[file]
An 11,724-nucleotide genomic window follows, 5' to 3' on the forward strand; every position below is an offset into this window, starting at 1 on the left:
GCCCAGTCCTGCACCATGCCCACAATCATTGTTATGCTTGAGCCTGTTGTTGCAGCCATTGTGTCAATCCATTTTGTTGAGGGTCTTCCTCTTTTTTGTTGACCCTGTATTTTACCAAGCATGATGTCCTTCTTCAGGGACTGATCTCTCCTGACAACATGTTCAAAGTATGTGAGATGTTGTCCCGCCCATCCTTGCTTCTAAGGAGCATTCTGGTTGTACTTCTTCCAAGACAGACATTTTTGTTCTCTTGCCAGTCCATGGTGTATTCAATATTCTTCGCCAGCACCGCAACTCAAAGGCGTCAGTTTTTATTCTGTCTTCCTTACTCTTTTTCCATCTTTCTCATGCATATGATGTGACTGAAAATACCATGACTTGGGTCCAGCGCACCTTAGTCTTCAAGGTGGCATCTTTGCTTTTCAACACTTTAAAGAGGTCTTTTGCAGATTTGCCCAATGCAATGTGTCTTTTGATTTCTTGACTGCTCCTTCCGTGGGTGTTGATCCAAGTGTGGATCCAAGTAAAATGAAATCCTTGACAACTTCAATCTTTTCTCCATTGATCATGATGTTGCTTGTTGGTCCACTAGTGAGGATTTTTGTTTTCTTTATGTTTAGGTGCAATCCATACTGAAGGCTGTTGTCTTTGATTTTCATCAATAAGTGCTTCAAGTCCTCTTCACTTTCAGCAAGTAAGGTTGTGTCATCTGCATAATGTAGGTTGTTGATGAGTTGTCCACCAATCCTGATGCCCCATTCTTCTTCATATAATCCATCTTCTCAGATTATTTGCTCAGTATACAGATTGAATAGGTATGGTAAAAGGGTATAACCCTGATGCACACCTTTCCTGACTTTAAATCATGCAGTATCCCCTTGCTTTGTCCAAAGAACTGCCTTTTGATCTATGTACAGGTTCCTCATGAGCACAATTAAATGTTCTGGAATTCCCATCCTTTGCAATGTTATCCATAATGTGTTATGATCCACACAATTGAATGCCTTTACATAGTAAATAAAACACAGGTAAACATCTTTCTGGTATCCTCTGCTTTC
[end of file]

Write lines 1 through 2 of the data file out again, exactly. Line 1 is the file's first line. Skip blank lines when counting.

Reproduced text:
An 11,724-nucleotide genomic window follows, 5' to 3' on the forward strand; every position below is an offset into this window, starting at 1 on the left:
GCCCAGTCCTGCACCATGCCCACAATCATTGTTATGCTTGAGCCTGTTGTTGCAGCCATTGTGTCAATCCATTTTGTTGAGGGTCTTCCTCTTTTTTGTTGACCCTGTATTTTACCAAGCATGATGTCCTTCTTCAGGGACTGATCTCTCCTGACAACATGTTCAAAGTATGTGAGATGTTGTCCCGCCCATCCTTGCTTCTAAGGAGCATTCTGGTTGTACTTCTTCCAAGACAGACATTTTTGTTCTCTTGCCAGTCCATGGTGTATTCAATATTCTTCGCCAGCACCGCAACTCAAAGGCGTCAGTTTTTATTCTGTCTTCCTTACTCTTTTTCCATCTTTCTCATGCATATGATGTGACTGAAAATACCATGACTTGGGTCCAGCGCACCTTAGTCTTCAAGGTGGCATCTTTGCTTTTCAACACTTTAAAGAGGTCTTTTGCAGATTTGCCCAATGCAATGTGTCTTTTGATTTCTTGACTGCTCCTTCCGTGGGTGTTGATCCAAGTGTGGATCCAAGTAAAATGAAATCCTTGACAACTTCAATCTTTTCTCCATTGATCATGATGTTGCTTGTTGGTCCACTAGTGAGGATTTTTGTTTTCTTTATGTTTAGGTGCAATCCATACTGAAGGCTGTTGTCTTTGATTTTCATCAATAAGTGCTTCAAGTCCTCTTCACTTTCAGCAAGTAAGGTTGTGTCATCTGCATAATGTAGGTTGTTGATGAGTTGTCCACCAATCCTGATGCCCCATTCTTCTTCATATAATCCATCTTCTCAGATTATTTGCTCAGTATACAGATTGAATAGGTATGGTAAAAGGGTATAACCCTGATGCACACCTTTCCTGACTTTAAATCATGCAGTATCCCCTTGCTTTGTCCAAAGAACTGCCTTTTGATCTATGTACAGGTTCCTCATGAGCACAATTAAATGTTCTGGAATTCCCATCCTTTGCAATGTTATCCATAATGTGTTATGATCCACACAATTGAATGCCTTTACATAGTAAATAAAACACAGGTAAACATCTTTCTGGTATCCTCTGCTTTC